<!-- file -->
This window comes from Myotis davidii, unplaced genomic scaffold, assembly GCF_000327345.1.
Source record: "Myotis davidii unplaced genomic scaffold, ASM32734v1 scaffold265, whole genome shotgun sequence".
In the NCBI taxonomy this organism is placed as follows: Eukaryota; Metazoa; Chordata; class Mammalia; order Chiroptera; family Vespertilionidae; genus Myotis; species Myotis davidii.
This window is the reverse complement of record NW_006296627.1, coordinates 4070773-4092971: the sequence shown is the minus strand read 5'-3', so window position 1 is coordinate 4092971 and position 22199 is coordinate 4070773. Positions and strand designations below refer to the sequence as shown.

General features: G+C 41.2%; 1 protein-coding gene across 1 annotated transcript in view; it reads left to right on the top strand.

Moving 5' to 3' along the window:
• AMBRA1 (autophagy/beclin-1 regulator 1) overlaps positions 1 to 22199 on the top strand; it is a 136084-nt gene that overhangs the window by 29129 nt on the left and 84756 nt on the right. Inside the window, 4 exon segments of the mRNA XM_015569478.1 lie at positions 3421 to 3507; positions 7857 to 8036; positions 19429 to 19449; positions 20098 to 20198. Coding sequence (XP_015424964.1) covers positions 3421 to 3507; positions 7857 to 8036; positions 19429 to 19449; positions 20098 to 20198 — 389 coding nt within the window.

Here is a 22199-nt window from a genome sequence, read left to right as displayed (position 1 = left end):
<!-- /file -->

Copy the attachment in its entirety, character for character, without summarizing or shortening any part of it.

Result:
This window comes from Myotis davidii, unplaced genomic scaffold, assembly GCF_000327345.1.
Source record: "Myotis davidii unplaced genomic scaffold, ASM32734v1 scaffold265, whole genome shotgun sequence".
In the NCBI taxonomy this organism is placed as follows: Eukaryota; Metazoa; Chordata; class Mammalia; order Chiroptera; family Vespertilionidae; genus Myotis; species Myotis davidii.
This window is the reverse complement of record NW_006296627.1, coordinates 4070773-4092971: the sequence shown is the minus strand read 5'-3', so window position 1 is coordinate 4092971 and position 22199 is coordinate 4070773. Positions and strand designations below refer to the sequence as shown.

General features: G+C 41.2%; 1 protein-coding gene across 1 annotated transcript in view; it reads left to right on the top strand.

Moving 5' to 3' along the window:
• AMBRA1 (autophagy/beclin-1 regulator 1) overlaps positions 1 to 22199 on the top strand; it is a 136084-nt gene that overhangs the window by 29129 nt on the left and 84756 nt on the right. Inside the window, 4 exon segments of the mRNA XM_015569478.1 lie at positions 3421 to 3507; positions 7857 to 8036; positions 19429 to 19449; positions 20098 to 20198. Coding sequence (XP_015424964.1) covers positions 3421 to 3507; positions 7857 to 8036; positions 19429 to 19449; positions 20098 to 20198 — 389 coding nt within the window.

Here is a 22199-nt window from a genome sequence, read left to right as displayed (position 1 = left end):